Mining & Minerals

Photo of mine

Rocks are composed of minerals. Each of the thousands of minerals found in the earth's crust contains a specific combination of elements in specific proportions. Although some elements can be found in an almost pure form (gold or copper, for example), most are chemically bound up in minerals. Human societies have come to value particular elements and minerals more than others, for use as fuels, to make tools and chemicals, or to wear as jewellery. We have also learned to recognize these elements and the minerals that contain them in the rocks that make up the surface of the earth. Prospecting, mining and processing minerals are complex processes that cost significant amounts of money to undertake. Although the return on a mining investment can be high, it can also be highly uncertain.

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Minerals and Mining Interactive Map

This map depicts the location of Canada's principal producing mines for the given reference year. It includes locations for significant metallic, nonmetallic and industrial mineral mines (except clay products, peat, and most construction materials [most stone, sand and gravel]), coal mines, oil sands mines, and oil and gas fields across the country. Also depicted are the locations of significant metallurgical facilities across Canada. The data in this map are based on Natural Resources Canada's annual Map 900A – Principal Mineral Areas of Canada. Pertinent information for each mine is provided, including operation name, owner/operator, commodities extracted, and on-site facilities.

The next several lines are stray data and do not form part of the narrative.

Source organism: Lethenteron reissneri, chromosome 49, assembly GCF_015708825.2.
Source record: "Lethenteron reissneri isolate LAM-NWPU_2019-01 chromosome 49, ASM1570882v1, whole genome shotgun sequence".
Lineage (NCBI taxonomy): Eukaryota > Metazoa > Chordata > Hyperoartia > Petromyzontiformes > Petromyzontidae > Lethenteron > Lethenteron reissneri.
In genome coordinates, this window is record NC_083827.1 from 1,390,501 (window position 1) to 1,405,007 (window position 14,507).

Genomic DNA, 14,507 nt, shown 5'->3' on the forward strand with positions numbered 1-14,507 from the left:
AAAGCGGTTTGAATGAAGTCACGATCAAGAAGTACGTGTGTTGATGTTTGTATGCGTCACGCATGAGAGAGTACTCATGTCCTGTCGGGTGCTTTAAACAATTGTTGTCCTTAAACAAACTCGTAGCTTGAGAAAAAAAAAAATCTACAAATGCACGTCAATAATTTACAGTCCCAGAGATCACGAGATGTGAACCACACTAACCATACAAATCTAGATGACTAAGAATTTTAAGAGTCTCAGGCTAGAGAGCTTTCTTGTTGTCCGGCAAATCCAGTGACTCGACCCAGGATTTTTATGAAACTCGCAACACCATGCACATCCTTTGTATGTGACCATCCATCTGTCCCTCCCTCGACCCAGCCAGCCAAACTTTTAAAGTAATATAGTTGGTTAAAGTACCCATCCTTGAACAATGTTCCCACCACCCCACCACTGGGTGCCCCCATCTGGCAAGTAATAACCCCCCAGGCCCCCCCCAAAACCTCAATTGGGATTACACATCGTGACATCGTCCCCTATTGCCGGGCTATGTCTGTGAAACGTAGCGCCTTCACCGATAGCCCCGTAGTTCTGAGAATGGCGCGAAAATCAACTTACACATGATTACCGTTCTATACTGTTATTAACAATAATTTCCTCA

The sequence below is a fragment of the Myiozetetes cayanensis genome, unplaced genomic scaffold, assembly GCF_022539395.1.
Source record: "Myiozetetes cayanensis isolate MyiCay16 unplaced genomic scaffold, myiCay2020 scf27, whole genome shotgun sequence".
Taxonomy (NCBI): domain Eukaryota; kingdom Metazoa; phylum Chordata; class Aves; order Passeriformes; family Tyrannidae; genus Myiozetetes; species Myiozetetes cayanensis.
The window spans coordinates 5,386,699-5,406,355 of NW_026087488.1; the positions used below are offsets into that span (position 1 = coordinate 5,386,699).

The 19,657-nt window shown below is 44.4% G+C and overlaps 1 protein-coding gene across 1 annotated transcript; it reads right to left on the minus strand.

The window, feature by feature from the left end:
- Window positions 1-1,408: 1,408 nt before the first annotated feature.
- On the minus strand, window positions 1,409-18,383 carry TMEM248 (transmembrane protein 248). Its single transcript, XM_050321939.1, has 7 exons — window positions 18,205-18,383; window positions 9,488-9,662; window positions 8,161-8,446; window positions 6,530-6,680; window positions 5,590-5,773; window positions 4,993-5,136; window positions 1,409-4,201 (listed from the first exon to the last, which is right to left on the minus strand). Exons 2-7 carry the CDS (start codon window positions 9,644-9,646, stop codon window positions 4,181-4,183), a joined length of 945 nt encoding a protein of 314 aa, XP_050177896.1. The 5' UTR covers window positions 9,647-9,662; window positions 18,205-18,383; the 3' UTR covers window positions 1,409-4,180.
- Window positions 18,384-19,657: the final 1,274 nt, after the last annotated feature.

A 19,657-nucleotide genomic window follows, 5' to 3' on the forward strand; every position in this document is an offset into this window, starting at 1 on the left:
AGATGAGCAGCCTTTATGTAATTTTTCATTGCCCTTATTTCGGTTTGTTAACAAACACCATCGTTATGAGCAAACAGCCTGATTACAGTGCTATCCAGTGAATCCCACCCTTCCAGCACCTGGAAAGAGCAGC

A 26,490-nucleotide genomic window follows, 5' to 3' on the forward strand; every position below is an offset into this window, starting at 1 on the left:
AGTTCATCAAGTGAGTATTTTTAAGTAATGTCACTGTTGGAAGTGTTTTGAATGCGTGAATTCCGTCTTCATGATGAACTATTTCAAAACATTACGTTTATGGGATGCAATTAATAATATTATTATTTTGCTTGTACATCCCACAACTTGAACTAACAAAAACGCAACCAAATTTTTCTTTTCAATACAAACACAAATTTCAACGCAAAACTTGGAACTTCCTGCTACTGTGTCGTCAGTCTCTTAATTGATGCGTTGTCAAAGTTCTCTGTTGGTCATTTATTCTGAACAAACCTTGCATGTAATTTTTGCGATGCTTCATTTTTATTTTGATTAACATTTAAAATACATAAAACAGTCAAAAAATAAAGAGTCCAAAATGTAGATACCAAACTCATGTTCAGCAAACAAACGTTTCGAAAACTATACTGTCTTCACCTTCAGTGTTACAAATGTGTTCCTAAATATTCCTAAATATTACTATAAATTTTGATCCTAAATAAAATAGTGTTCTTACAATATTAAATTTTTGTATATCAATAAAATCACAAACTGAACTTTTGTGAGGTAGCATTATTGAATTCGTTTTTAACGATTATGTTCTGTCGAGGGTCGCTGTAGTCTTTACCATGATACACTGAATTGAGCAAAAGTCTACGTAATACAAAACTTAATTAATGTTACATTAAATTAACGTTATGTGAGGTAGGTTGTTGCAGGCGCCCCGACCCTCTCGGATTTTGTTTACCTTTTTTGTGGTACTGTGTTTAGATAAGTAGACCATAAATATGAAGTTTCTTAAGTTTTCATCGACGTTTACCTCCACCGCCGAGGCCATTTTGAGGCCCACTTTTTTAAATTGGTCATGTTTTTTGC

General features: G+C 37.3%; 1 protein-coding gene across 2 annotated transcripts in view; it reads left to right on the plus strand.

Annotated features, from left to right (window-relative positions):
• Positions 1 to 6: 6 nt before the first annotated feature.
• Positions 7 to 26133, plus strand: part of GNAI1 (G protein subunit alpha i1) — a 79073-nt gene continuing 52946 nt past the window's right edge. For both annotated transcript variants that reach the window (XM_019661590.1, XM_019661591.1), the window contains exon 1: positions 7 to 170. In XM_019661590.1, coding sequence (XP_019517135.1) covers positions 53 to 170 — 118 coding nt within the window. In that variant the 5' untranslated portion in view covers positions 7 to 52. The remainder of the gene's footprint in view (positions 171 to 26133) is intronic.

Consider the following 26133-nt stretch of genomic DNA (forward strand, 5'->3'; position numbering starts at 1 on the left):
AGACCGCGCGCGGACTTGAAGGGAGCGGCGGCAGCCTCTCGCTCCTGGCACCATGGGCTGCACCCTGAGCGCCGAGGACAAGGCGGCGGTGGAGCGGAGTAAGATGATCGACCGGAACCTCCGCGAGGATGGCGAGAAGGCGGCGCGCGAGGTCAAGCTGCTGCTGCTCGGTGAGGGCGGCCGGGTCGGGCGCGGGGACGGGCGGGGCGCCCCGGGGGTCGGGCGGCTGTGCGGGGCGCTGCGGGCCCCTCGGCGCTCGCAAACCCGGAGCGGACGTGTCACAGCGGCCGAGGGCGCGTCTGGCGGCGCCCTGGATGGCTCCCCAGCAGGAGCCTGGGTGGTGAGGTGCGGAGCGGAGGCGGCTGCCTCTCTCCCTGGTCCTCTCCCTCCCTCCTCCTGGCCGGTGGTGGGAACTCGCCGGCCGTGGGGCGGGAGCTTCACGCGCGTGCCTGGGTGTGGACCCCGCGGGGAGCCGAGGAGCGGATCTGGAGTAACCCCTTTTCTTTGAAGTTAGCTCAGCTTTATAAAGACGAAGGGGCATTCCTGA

This map also depicts the location of the top 100 exploration and deposit appraisal projects for the given reference year. The data in this map are based on Natural Resources Canada's annual Map of Top 100 Exploration and Deposit Appraisal Projects. Pertinent information for each project is provided, including operation name, commodity sought, and province or territory.

Principal mineral areas of Canada


Mineral Commodity Flows (1979)

Principal Minerals (1957)